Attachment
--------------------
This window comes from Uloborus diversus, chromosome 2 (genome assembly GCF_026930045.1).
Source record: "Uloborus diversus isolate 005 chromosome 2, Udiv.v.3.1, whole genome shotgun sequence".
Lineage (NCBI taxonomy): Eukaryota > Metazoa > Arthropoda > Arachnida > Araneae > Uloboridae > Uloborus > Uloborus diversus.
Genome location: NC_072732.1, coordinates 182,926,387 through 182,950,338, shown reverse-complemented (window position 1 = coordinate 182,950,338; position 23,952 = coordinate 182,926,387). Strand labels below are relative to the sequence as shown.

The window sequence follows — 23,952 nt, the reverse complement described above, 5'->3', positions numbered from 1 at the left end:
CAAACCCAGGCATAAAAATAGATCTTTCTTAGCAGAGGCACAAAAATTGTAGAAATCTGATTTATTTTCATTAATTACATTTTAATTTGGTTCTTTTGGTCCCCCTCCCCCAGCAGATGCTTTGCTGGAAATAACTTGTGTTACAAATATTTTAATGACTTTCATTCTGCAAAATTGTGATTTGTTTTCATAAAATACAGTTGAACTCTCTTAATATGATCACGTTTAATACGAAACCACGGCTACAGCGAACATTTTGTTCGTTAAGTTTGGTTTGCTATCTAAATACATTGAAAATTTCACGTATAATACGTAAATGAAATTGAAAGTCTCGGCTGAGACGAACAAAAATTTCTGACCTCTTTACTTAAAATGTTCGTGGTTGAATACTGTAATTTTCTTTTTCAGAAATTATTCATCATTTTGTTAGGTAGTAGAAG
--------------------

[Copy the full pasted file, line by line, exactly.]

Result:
This window comes from Uloborus diversus, chromosome 2 (genome assembly GCF_026930045.1).
Source record: "Uloborus diversus isolate 005 chromosome 2, Udiv.v.3.1, whole genome shotgun sequence".
Lineage (NCBI taxonomy): Eukaryota > Metazoa > Arthropoda > Arachnida > Araneae > Uloboridae > Uloborus > Uloborus diversus.
Genome location: NC_072732.1, coordinates 182,926,387 through 182,950,338, shown reverse-complemented (window position 1 = coordinate 182,950,338; position 23,952 = coordinate 182,926,387). Strand labels below are relative to the sequence as shown.

The window sequence follows — 23,952 nt, the reverse complement described above, 5'->3', positions numbered from 1 at the left end:
CAAACCCAGGCATAAAAATAGATCTTTCTTAGCAGAGGCACAAAAATTGTAGAAATCTGATTTATTTTCATTAATTACATTTTAATTTGGTTCTTTTGGTCCCCCTCCCCCAGCAGATGCTTTGCTGGAAATAACTTGTGTTACAAATATTTTAATGACTTTCATTCTGCAAAATTGTGATTTGTTTTCATAAAATACAGTTGAACTCTCTTAATATGATCACGTTTAATACGAAACCACGGCTACAGCGAACATTTTGTTCGTTAAGTTTGGTTTGCTATCTAAATACATTGAAAATTTCACGTATAATACGTAAATGAAATTGAAAGTCTCGGCTGAGACGAACAAAAATTTCTGACCTCTTTACTTAAAATGTTCGTGGTTGAATACTGTAATTTTCTTTTTCAGAAATTATTCATCATTTTGTTAGGTAGTAGAAG